I've got a bike

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you can ride it if you like.
It's got a basket, a bell that rings
And things to make it look good.
I'd give it to you if I could, but I borrowed it.

Actually, I bought it. And it doesn't have a basket, and all of the things to make it look good are on order from nashbar. But you can borrow it if you want, as long as you study up on how to not get hit by cars first.

My new (to me) Fuji Roubaix of indeterminable year was purchased from a listing in the Austin Chronicle. I'm still learning all of the basics of cycling and its terminology, with much help from Mike. The bike has a True Temper steel frame, Shimano 105 components, a carbon fork, and a Selle Italia saddle (which your people call a seat). These are supposedly good things.

I have to say part of the inspiration for the purchase was the Tour de France, despite only watching about 10 minutes of coverage in the last three years combined. I've read Lance's book though, and I'd love to have a fraction of the drive he exhibits. (And yes, I know 1/1000000 is a fraction.)

I've also been wanting to get in better shape. I have my weight where it needs to be, but I get bored running and the terrain around here is perfect for cycling. I'm just glad I didn't decide to buy a new bike - given the amount of accessories, clothing, etc. I've decided to buy, I'd be doubly broke.

I had the bike tuned up at 360 CycleWorks, got some advice on future upgrades, and since then I've been trying to get out whenever I can. So far I've been on three rides.

The first was spent trying not to fall over. The brakes are in a completely different location than on my mountain bike, and the tires are about a third of the width. The second point was hammered home when I just about jarred myself off when intentionally running over a rock. Not the best idea on any bike, but it's a MTB habit I broke myself of very quickly.
I also had an education on gear ratios. My mountain bike has grip shifters, so I've never paid attention to what sprocket I'm on. 1-1 is really easy, 3-7 is as hard as it gets. I shifted the Fuji into the "big ring" up front and the largest in the back, and spent about a mile wondering how people rode these things for miles on end. It started making sense when I climbed a hill, "downshifted" (three times!), and felt pedaling getting more difficult.

My second ride was a little smoother. I'd purchased some cycling shorts and was all ready to hit the road. The bike wasn't - I have to start immediately up a hill when leaving my house, and I was in the wrong gear. I ended up getting off and pushing since there was too much resistance to shift and I'm too stubborn to roll back down and start over. I started experimenting with grip positions, and alternated between being really comfortable resting my hands on the hoods of the shifters and fearing they weren't designed to hold my weight, resulting in me snapping them off and going flying over the handlebars. After I got home, I was reminded of Donald's advice from 360 CycleWorks - that after a long ride using cages instead of clipped pedals, my feet would be numb. I had my doubts at the store, but he obviously knew what he was talking about.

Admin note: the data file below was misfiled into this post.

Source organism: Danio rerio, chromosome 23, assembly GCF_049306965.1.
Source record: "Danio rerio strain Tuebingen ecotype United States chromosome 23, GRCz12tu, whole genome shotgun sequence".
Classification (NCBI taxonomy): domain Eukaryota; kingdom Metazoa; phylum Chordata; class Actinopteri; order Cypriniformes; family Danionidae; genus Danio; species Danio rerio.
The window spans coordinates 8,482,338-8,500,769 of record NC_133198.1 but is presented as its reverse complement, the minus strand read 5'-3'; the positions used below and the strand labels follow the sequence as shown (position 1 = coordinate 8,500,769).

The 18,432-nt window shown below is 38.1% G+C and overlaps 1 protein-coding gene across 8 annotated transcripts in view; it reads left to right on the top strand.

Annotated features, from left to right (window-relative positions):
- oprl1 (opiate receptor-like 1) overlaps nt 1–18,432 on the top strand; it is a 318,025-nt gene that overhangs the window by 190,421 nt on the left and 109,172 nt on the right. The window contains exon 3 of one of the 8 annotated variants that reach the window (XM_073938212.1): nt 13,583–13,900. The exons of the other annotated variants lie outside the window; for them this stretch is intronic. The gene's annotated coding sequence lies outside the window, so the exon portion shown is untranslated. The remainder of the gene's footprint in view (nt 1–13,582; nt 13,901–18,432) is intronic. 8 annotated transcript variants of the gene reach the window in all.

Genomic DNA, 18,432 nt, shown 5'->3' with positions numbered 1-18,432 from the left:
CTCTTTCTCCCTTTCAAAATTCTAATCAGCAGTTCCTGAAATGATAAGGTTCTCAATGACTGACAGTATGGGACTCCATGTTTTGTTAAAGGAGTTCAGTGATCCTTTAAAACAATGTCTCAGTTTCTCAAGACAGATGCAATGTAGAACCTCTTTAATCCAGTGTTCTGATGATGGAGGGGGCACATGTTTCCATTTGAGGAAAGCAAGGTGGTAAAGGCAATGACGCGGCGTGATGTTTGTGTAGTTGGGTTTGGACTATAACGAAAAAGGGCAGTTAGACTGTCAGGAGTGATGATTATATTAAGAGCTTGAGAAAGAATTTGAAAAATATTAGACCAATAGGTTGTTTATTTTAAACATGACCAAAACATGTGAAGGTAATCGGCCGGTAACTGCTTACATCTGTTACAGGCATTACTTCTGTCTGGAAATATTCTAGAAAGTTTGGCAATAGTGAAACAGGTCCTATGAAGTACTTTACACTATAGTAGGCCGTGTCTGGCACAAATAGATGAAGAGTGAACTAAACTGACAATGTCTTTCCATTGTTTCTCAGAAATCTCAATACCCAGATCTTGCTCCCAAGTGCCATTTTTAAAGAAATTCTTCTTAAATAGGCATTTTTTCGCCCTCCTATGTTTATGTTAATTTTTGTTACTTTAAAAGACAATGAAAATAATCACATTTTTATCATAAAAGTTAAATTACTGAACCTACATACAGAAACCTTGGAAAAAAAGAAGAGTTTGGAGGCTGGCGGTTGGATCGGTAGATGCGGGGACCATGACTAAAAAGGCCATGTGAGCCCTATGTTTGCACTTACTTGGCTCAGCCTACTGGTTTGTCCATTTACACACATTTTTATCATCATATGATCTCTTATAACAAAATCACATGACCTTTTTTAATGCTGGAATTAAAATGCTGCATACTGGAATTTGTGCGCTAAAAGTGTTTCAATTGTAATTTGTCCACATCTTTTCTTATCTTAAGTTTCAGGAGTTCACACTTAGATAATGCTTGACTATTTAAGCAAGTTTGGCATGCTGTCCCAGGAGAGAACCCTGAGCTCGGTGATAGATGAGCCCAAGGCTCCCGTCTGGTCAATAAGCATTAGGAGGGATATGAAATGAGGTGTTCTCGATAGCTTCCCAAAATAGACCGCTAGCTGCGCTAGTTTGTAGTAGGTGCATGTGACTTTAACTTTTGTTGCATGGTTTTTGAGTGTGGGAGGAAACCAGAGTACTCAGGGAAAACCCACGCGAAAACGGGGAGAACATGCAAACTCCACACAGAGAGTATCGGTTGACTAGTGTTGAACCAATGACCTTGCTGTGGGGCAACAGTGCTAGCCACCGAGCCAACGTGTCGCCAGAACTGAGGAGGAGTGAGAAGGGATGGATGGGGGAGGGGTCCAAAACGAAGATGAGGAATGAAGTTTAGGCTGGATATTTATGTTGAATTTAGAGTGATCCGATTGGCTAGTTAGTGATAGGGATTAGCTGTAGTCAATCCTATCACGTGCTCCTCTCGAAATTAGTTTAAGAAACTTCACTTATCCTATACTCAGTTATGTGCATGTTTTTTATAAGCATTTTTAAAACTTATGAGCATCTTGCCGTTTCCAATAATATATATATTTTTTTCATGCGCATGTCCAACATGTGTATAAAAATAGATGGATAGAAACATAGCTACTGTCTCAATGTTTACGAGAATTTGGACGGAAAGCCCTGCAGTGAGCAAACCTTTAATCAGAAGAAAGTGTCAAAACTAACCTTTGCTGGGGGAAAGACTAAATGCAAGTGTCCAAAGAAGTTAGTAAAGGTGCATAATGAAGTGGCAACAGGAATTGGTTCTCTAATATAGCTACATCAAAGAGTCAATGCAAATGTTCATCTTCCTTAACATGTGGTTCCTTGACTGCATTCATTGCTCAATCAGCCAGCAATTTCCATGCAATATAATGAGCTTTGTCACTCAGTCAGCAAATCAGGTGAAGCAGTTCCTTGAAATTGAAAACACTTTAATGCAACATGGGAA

The third excursion was pretty uneventful. I'm finally riding around obstacles instead of over them, my shifting has gotten much smoother, and I can ride up Convict Hill without running out of gas. Now I'm looking forward to getting a cycling computer so I can get a better feel for my speed and distance, and making my first trip out to the Veloway.

Of course, I discovered a flat on my rear tire today so I suppose I have some maintenance lessons in store before I go anywhere.


Mike said:

Great post! Yeah, road bikes definitely take some getting used to. I think I've only fallen over twice on mine, and both times it was because I didn't get my feet out of the clips in time. You end up looking real dumb when you fall over standing still. Keep it up! We'll head out soon..

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This page contains a single entry by Travis published on August 25, 2004 9:37 PM.

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